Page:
post #10 of 12
Sorry to butt in, but I just have a question with regards to freezing a cake. I wanted to freeze my cake just enough that when i cut, it wont make a whole lot of crumbs.. Do i still need to freeze it overnight? Just a few hours? and if i cut the cake frozen, do i have to wrap em again and let it thaw before decorating?
post #11 of 12
I worked for a small custom cake bakery and this is what they did...and this is what I do now.
All baking was done on Tuesday for weekend pick-ups. Bake, cool, wrap tightly in Saran Wrap and freeze until day due. You can certainly bake earlier as well.

I crumbcoat and fill a frozen cake and then cool in refrigerator. I layer on the buttercream and refrigerate and layer until I don't see cake anymore. (Cooling it hardens the buttercream so it's easier to smooth between layers.) The cake slowly defrosts in the refrigerator but is still cold.
I dowel, stack (if doing tiered), decorate and put back in the refrigerator. Usually I deliver the same day...if not then it stays in the refrigerator overnight. I like to deliver a cold cake because it travels well and when it is on display for several hours it thaws slowly to room temp. I use real butter in the buttercream so it holds up nicely when coming to room temperature.
When the cake is finally cut, it's moist and delicious...and very fresh tasting.
The bakery would also bake and freeze cupcakes for last minute orders as well as various size cakes to use up left-over batter. Sometimes these would be in there at least a month and they all would come out great.
I don't think I'd freeze a fully decorated cake unless wrapped very well and then unwrapped to let thaw in the refrigerator slowly.
I would not let wrapped frozen undecorated cake thaw outside in the wrapper. Too much condensation and soggy cake.
If you have a fondant covered cake, it can become sticky with condensation but don't touch it and let it dry naturally at room temp. I only use fondant decor and it dries fine. HTH!

If I am ever on life support, unplug me...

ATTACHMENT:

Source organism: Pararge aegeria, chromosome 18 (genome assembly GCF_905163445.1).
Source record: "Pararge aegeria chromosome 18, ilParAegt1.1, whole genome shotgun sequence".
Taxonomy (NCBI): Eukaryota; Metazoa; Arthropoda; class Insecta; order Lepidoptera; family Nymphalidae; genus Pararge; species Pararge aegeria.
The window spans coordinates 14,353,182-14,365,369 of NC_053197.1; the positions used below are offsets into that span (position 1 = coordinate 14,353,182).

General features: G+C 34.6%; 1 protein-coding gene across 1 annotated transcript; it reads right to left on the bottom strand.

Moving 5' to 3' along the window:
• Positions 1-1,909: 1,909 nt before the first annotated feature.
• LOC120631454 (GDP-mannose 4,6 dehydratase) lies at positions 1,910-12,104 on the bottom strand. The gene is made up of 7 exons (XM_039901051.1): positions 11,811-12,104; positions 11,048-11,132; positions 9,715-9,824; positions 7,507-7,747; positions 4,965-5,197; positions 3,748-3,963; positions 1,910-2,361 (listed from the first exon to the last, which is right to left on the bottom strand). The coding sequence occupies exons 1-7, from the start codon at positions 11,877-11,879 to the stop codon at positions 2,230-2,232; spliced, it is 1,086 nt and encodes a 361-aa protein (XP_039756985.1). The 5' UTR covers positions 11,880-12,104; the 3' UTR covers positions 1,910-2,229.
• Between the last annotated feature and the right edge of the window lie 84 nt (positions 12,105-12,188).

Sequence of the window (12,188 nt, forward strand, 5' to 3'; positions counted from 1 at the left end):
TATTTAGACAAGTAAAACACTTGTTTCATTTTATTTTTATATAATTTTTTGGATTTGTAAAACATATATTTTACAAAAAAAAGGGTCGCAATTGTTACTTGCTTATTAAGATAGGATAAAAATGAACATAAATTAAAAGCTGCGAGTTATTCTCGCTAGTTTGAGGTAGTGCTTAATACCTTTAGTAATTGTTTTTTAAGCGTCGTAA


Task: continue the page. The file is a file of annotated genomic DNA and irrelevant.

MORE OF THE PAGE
Then plug me back in.  See if that works!

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If I am ever on life support, unplug me...

Then plug me back in.  See if that works!

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post #12 of 12
Quote:
Originally Posted by carmijok

I worked for a small custom cake bakery and this is what they did...and this is what I do now.
All baking was done on Tuesday for weekend pick-ups. Bake, cool, wrap tightly in Saran Wrap and freeze until day due. You can certainly bake earlier as well.

I crumbcoat and fill a frozen cake and then cool in refrigerator. I layer on the buttercream and refrigerate and layer until I don't see cake anymore. (Cooling it hardens the buttercream so it's easier to smooth between layers.) The cake slowly defrosts in the refrigerator but is still cold.
I dowel, stack (if doing tiered), decorate and put back in the refrigerator. Usually I deliver the same day...if not then it stays in the refrigerator overnight. I like to deliver a cold cake because it travels well and when it is on display for several hours it thaws slowly to room temp. I use real butter in the buttercream so it holds up nicely when coming to room temperature.
When the cake is finally cut, it's moist and delicious...and very fresh tasting.
The bakery would also bake and freeze cupcakes for last minute orders as well as various size cakes to use up left-over batter. Sometimes these would be in there at least a month and they all would come out great.
I don't think I'd freeze a fully decorated cake unless wrapped very well and then unwrapped to let thaw in the refrigerator slowly.
I would not let wrapped frozen undecorated cake thaw outside in the wrapper. Too much condensation and soggy cake.
If you have a fondant covered cake, it can become sticky with condensation but don't touch it and let it dry naturally at room temp. I only use fondant decor and it dries fine. HTH!





Agree with Carmijok, that's what I do
you ask for it and I'll cake it!
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you ask for it and I'll cake it!